Barriers to Research Recruitment of Women Experiencing a Pregnancy Loss in the Emergency Department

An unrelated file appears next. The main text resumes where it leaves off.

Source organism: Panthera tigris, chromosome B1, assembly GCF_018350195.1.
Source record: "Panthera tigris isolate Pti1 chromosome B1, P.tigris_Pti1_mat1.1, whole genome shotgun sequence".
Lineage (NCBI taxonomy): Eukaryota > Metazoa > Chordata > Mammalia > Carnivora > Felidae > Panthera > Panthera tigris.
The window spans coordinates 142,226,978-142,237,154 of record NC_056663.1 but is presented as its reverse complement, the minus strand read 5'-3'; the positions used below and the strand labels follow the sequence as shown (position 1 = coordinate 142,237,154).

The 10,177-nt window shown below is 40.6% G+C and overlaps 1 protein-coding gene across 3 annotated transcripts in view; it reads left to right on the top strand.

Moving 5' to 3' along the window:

Women often come to the emergency department (ED) with signs and symptoms suggesting an early pregnancy loss; yet, little is known about their experience and how it relates to future outcomes. To improve patient outcomes and experiences of women seeking care for a pregnancy loss, research is required. However, recruitment of participants experiencing an event such as a pregnancy loss is challenging. The purpose of this article is to discuss the application of an electronic medical record (EMR)-based participant screening tool recruiting women seeking care for a pregnancy loss in the ED. This study implemented an EMR-based prompt to assist participant screening completed by ED nurses: (a) The prompts were based on criteria built into triggers that activated a recruitment screening form to print upon discharge; (b) nurses completed the form with patients, asking for willingness to be contacted at home; and (c) participants were subsequently contacted and enrolled in the study. Our research screening program was implemented continuously in 2 EDs: a large, urban, academic medical center and a community academic hospital. Data were analyzed through descriptive statistics of reports built within the EMR. These reports signaled when the screening tool flagged participants and subsequently tied the corresponding information to the completed forms. The recruitment tool fired 1,169 times, with 61% (n = 714) screened. Fifty percent (n = 37) of women experiencing an early pregnancy loss were willing to be contacted at home for research recruitment. Of those approached after discharge (n = 24), 33% (n = 8) enrolled in the study. Of note, at one site, 14% (81/577) of potential participants with early pregnancy loss symptoms left before seeing a provider, with 26% (150/577) of these encounters were repeat visits. Staff education, nurse reluctance to approach potential participants, and patients who left without being seen led to barriers in participant screening.